Donald Leslie Haxby, veterinary surgeon: born York 4 August 1928; Lecturer in Animal Husbandry, Nottingham College of Agriculture 1969-93; President, British Veterinary Association 1977-78; Principal, Minster Veterinary Centre, Southwell, Nottinghamshire 1979-93; President, Royal College of Veterinary Surgeons 1983-84; Scientific Adviser, Agriculture Select Committee, House of Commons 1989-93; CBE 1988; married 1953 Barbara Smith (one son, two daughters; marriage dissolved 1986); died Nottingham 21 August 2006.
Any man who joins the Army at 18 and leaves it at 20 as a Warrant Officer first class is clearly out of the ordinary. And WO1 Don Haxby was never, ever, ordinary. That youthful achievement was the first step in a career into which he packed veterinary practice and politics, academic lectureships, consultancies to government and industry and pioneering work on the involvement of the veterinary profession in public health.
Haxby modestly attributed his military progress to his gregarious nature and youthful sporting prowess. His affability, combined with flair for making useful contacts - and quite phenomenal energy - were qualities central to his later success. During the course of his career he held the presidencies of both the British Veterinary Association and the Royal College of Veterinary Surgeons.
Born in York in 1928, he entered the Royal Veterinary College in London in 1948, qualifying MRCVS in 1953. A couple of years in practice were followed by a stint in research into veterinary medicines with Boots Pure Drug Co. Although short, this period initiated a lifelong interest in the pharmaceutical industry. Haxby preferred the relative independence of the practising veterinary surgeon, however, to being tied to a bench and in 1957 he took up a partnership in a two-man practice in Southwell, Nottinghamshire, where he spent the rest of his working life. Under his leadership it grew to become the Minster Veterinary Centre.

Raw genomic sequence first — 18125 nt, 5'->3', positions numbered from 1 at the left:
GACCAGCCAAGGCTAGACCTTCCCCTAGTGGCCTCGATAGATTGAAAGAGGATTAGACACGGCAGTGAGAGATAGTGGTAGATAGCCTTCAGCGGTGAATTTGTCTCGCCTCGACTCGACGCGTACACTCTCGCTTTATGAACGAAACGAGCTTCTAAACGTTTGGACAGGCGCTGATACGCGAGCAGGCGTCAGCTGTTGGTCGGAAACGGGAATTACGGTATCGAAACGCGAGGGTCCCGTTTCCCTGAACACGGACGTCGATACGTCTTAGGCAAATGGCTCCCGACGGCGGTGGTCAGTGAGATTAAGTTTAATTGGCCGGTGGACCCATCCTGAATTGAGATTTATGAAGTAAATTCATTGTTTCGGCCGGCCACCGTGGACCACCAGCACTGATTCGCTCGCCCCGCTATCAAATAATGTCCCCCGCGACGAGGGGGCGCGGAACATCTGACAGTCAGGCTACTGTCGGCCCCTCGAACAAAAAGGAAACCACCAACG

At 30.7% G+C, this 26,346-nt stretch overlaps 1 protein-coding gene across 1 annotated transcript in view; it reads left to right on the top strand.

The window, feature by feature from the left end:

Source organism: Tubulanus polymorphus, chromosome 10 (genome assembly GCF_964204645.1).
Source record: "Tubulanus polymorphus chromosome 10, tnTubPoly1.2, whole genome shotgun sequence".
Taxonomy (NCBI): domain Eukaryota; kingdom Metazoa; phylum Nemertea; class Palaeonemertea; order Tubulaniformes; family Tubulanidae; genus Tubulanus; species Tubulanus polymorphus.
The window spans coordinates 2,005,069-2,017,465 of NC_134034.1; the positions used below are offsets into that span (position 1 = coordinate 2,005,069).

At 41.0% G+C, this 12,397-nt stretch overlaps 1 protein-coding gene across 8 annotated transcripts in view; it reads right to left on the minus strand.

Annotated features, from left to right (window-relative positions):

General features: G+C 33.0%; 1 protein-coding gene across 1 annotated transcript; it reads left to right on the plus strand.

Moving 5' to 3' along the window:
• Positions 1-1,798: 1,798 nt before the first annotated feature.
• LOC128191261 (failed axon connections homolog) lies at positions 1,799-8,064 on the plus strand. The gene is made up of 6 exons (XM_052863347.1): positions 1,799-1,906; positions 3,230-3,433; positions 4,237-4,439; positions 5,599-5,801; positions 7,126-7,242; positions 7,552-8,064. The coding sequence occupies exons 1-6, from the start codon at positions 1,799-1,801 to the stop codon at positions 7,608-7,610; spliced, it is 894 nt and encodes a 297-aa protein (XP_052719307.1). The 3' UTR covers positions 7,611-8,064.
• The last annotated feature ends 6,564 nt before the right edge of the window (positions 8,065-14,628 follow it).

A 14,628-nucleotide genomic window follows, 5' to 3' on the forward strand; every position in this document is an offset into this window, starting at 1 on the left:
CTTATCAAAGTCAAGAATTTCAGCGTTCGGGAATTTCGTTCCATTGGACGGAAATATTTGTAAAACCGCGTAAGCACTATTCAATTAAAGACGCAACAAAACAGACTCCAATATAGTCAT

The area was the centre of the poultry industry, growing rapidly at the time to satisfy an increasing demand for meat and eggs. Expansion meant intensification, and with that came the potential for health problems in the large flocks now being farmed, many of them indoors. Haxby was among the first vets to become involved in the poultry industry. He helped to develop and introduce preventive medicine regimes that were vital to the health and welfare of the birds, and in preventing transmission of poultry diseases to consumers.
Haxby became a governor of the Government's Houghton Poultry Research Station, serving from 1983 to 1990, and chairman of the British Poultry Federation (1974) and of the World Poultry Veterinary Association (1985-89). He lectured veterinary students on poultry production and public health at London and Glasgow universities. He was a prime mover in the training and introduction of a cadre of official veterinary inspectors in abattoirs.
Such activities, and his expertise in applying new animal medicines to veterinary practice, enabled Haxby to acquire a list of consultancies that reads like a directory of major players in the international pharmaceutical industry.
But such work was only one aspect of Haxby's activities. His broad interests led him into veterinary politics, first with the British Veterinary Association, then the Royal College of Veterinary Surgeons. He became a spokesman for the profession, presenting the veterinary view on such matters as the salmonella scare in poultry in the late 1980s. His forthright advice to "cook, cook, cook" was his effective way of getting across the message that high temperatures would kill bacteria.
In his roles as president of the BVA (1977) and RCVS (1983) Haxby brought a fresh approach to meetings with bodies such as the then Ministry of Agriculture. While his informal manner did not suit everyone, it broke down barriers and improved relationships where there had sometimes been a degree of coolness between the two sides. He was said to have achieved for the veterinary profession a relationship with, and influence on, the Government that has never been surpassed.
Haxby served on many official and semi-official bodies including as a member of the Farm Animal Welfare Council, and the Parliamentary and Scientific Committee of the House of Commons. He was chairman of the UK Inter-Professional Group from 1989 to 1993.
On top of all his other commitments, Haxby enjoyed a vigorous social life. No veterinary congress was complete without his boisterous presence.
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